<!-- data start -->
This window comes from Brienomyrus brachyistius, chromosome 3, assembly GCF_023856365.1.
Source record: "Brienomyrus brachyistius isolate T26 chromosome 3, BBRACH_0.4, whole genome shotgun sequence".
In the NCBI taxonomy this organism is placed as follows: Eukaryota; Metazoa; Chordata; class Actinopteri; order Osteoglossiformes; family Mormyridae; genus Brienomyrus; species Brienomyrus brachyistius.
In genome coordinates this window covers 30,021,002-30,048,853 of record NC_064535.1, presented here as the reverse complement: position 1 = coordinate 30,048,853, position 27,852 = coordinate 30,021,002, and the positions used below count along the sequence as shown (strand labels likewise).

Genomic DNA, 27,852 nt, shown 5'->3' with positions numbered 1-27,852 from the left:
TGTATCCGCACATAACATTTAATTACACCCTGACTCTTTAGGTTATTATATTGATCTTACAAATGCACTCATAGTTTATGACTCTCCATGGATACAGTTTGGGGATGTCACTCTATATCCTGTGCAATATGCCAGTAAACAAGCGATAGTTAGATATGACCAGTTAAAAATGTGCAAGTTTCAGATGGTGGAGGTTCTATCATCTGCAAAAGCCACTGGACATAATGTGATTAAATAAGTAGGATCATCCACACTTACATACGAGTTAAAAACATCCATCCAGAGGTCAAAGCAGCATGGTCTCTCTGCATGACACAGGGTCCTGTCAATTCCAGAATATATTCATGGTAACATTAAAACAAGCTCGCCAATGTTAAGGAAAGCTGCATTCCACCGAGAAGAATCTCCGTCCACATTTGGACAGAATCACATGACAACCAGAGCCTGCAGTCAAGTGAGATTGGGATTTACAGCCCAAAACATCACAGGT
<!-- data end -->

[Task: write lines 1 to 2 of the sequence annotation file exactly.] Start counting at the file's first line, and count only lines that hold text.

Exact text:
This window comes from Brienomyrus brachyistius, chromosome 3, assembly GCF_023856365.1.
Source record: "Brienomyrus brachyistius isolate T26 chromosome 3, BBRACH_0.4, whole genome shotgun sequence".